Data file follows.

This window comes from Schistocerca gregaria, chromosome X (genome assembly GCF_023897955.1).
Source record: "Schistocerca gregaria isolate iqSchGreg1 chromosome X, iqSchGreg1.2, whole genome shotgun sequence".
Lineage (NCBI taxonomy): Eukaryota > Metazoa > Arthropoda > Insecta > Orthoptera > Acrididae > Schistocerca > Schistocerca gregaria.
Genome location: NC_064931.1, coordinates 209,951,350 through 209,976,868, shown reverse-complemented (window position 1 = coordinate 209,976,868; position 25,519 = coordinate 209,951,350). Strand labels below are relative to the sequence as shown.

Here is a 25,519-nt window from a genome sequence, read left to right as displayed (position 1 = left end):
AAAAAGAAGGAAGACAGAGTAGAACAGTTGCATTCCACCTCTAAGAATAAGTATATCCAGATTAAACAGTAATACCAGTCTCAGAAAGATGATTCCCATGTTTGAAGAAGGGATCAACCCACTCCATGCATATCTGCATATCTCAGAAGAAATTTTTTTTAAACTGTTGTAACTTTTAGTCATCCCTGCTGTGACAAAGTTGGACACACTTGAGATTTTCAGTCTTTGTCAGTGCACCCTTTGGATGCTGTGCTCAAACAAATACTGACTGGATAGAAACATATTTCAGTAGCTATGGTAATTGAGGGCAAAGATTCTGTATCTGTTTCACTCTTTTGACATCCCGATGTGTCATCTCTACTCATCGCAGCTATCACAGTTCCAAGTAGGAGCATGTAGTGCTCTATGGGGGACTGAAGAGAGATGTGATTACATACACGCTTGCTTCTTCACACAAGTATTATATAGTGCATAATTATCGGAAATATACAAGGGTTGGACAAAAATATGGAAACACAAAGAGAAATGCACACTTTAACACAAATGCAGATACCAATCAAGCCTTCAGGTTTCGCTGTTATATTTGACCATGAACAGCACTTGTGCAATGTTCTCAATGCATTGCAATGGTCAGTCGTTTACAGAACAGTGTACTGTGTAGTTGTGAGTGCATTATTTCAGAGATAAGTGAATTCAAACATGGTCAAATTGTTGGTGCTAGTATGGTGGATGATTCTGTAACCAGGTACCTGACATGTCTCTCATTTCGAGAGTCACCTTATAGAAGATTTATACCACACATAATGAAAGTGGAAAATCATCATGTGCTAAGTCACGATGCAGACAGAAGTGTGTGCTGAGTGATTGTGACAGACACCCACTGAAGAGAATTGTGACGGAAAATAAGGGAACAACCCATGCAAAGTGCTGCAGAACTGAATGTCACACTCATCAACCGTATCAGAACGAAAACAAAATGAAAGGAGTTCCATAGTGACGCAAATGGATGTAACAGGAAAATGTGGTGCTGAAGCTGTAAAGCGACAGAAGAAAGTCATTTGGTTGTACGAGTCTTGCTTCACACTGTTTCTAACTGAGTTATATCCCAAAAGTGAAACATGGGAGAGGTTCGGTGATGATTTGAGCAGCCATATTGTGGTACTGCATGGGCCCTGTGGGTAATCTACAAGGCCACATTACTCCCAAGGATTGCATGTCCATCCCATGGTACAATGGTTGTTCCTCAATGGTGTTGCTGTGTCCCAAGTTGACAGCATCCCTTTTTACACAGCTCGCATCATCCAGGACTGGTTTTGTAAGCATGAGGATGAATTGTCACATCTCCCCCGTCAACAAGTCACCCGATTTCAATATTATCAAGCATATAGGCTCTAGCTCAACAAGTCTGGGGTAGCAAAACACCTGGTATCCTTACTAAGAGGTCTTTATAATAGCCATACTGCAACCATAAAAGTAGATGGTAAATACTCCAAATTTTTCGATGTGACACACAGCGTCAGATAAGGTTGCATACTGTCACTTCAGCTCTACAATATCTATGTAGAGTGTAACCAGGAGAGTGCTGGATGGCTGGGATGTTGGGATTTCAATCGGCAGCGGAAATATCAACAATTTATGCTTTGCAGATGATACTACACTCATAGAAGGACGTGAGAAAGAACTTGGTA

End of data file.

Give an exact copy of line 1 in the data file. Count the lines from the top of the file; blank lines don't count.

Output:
This window comes from Schistocerca gregaria, chromosome X (genome assembly GCF_023897955.1).